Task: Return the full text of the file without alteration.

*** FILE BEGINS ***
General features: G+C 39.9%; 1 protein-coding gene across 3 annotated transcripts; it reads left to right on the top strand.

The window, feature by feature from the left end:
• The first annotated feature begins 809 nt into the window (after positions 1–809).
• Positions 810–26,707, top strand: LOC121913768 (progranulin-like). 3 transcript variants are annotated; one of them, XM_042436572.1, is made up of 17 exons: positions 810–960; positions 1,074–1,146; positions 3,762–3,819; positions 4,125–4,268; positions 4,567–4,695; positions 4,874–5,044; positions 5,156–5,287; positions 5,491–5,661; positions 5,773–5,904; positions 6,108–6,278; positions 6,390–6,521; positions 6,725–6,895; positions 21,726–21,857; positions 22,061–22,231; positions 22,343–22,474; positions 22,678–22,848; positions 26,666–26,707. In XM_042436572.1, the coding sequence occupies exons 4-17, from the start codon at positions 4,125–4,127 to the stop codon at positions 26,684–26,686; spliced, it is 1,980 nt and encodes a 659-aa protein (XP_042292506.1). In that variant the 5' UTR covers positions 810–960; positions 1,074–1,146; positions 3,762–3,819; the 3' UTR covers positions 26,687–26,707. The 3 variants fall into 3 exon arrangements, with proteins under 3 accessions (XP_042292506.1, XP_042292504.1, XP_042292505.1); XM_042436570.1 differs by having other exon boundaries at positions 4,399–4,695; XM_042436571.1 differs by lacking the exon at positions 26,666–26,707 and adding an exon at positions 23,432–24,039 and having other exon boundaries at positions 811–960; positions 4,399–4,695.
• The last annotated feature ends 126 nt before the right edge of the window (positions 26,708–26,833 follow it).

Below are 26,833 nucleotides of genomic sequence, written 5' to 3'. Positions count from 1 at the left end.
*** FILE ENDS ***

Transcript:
General features: G+C 39.9%; 1 protein-coding gene across 3 annotated transcripts; it reads left to right on the top strand.

The window, feature by feature from the left end:
• The first annotated feature begins 809 nt into the window (after positions 1–809).
• Positions 810–26,707, top strand: LOC121913768 (progranulin-like). 3 transcript variants are annotated; one of them, XM_042436572.1, is made up of 17 exons: positions 810–960; positions 1,074–1,146; positions 3,762–3,819; positions 4,125–4,268; positions 4,567–4,695; positions 4,874–5,044; positions 5,156–5,287; positions 5,491–5,661; positions 5,773–5,904; positions 6,108–6,278; positions 6,390–6,521; positions 6,725–6,895; positions 21,726–21,857; positions 22,061–22,231; positions 22,343–22,474; positions 22,678–22,848; positions 26,666–26,707. In XM_042436572.1, the coding sequence occupies exons 4-17, from the start codon at positions 4,125–4,127 to the stop codon at positions 26,684–26,686; spliced, it is 1,980 nt and encodes a 659-aa protein (XP_042292506.1). In that variant the 5' UTR covers positions 810–960; positions 1,074–1,146; positions 3,762–3,819; the 3' UTR covers positions 26,687–26,707. The 3 variants fall into 3 exon arrangements, with proteins under 3 accessions (XP_042292506.1, XP_042292504.1, XP_042292505.1); XM_042436570.1 differs by having other exon boundaries at positions 4,399–4,695; XM_042436571.1 differs by lacking the exon at positions 26,666–26,707 and adding an exon at positions 23,432–24,039 and having other exon boundaries at positions 811–960; positions 4,399–4,695.
• The last annotated feature ends 126 nt before the right edge of the window (positions 26,708–26,833 follow it).

Below are 26,833 nucleotides of genomic sequence, written 5' to 3'. Positions count from 1 at the left end.